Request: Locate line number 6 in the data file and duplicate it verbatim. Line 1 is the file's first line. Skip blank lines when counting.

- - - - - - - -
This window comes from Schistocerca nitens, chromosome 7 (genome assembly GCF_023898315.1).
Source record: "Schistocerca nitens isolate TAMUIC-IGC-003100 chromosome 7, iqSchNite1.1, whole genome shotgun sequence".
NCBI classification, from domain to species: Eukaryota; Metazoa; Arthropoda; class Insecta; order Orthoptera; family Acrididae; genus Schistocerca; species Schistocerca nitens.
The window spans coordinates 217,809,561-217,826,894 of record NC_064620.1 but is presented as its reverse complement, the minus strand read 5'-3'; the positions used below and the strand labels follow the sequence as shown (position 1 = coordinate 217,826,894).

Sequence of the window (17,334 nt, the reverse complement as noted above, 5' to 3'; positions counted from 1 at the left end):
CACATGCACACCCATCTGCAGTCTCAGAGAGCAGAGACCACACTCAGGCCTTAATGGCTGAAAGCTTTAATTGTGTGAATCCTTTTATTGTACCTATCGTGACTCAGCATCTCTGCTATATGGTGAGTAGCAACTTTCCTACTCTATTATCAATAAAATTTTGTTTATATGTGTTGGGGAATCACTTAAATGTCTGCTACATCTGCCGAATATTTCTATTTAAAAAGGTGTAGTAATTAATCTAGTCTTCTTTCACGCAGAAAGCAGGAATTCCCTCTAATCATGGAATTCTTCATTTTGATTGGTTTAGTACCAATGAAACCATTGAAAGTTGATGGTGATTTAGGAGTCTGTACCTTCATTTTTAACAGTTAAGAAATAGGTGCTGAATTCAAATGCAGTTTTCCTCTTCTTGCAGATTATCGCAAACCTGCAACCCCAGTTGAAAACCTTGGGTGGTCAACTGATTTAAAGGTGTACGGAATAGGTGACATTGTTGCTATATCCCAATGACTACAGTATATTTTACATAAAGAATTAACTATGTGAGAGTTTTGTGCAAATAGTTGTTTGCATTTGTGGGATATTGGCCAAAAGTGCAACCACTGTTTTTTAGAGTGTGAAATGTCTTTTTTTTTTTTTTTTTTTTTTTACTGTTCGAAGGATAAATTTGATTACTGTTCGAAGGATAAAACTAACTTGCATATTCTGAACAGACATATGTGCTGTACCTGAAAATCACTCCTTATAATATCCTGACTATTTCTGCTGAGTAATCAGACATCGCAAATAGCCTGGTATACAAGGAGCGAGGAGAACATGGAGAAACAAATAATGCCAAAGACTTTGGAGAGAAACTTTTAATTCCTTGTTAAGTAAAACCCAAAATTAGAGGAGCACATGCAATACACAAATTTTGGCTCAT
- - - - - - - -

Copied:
CACATGCACACCCATCTGCAGTCTCAGAGAGCAGAGACCACACTCAGGCCTTAATGGCTGAAAGCTTTAATTGTGTGAATCCTTTTATTGTACCTATCGTGACTCAGCATCTCTGCTATATGGTGAGTAGCAACTTTCCTACTCTATTATCAATAAAATTTTGTTTATATGTGTTGGGGAATCACTTAAATGTCTGCTACATCTGCCGAATATTTCTATTTAAAAAGGTGTAGTAATTAATCTAGTCTTCTTTCACGCAGAAAGCAGGAATTCCCTCTAATCATGGAATTCTTCATTTTGATTGGTTTAGTACCAATGAAACCATTGAAAGTTGATGGTGATTTAGGAGTCTGTACCTTCATTTTTAACAGTTAAGAAATAGGTGCTGAATTCAAATGCAGTTTTCCTCTTCTTGCAGATTATCGCAAACCTGCAACCCCAGTTGAAAACCTTGGGTGGTCAACTGATTTAAAGGTGTACGGAATAGGTGACATTGTTGCTATATCCCAATGACTACAGTATATTTTACATAAAGAATTAACTATGTGAGAGTTTTGTGCAAATAGTTGTTTGCATTTGTGGGATATTGGCCAAAAGTGCAACCACTGTTTTTTAGAGTGTGAAATGTCTTTTTTTTTTTTTTTTTTTTTTTACTGTTCGAAGGATAAATTTGATTACTGTTCGAAGGATAAAACTAACTTGCATATTCTGAACAGACATATGTGCTGTACCTGAAAATCACTCCTTATAATATCCTGACTATTTCTGCTGAGTAATCAGACATCGCAAATAGCCTGGTATACAAGGAGCGAGGAGAACATGGAGAAACAAATAATGCCAAAGACTTTGGAGAGAAACTTTTAATTCCTTGTTAAGTAAAACCCAAAATTAGAGGAGCACATGCAATACACAAATTTTGGCTCAT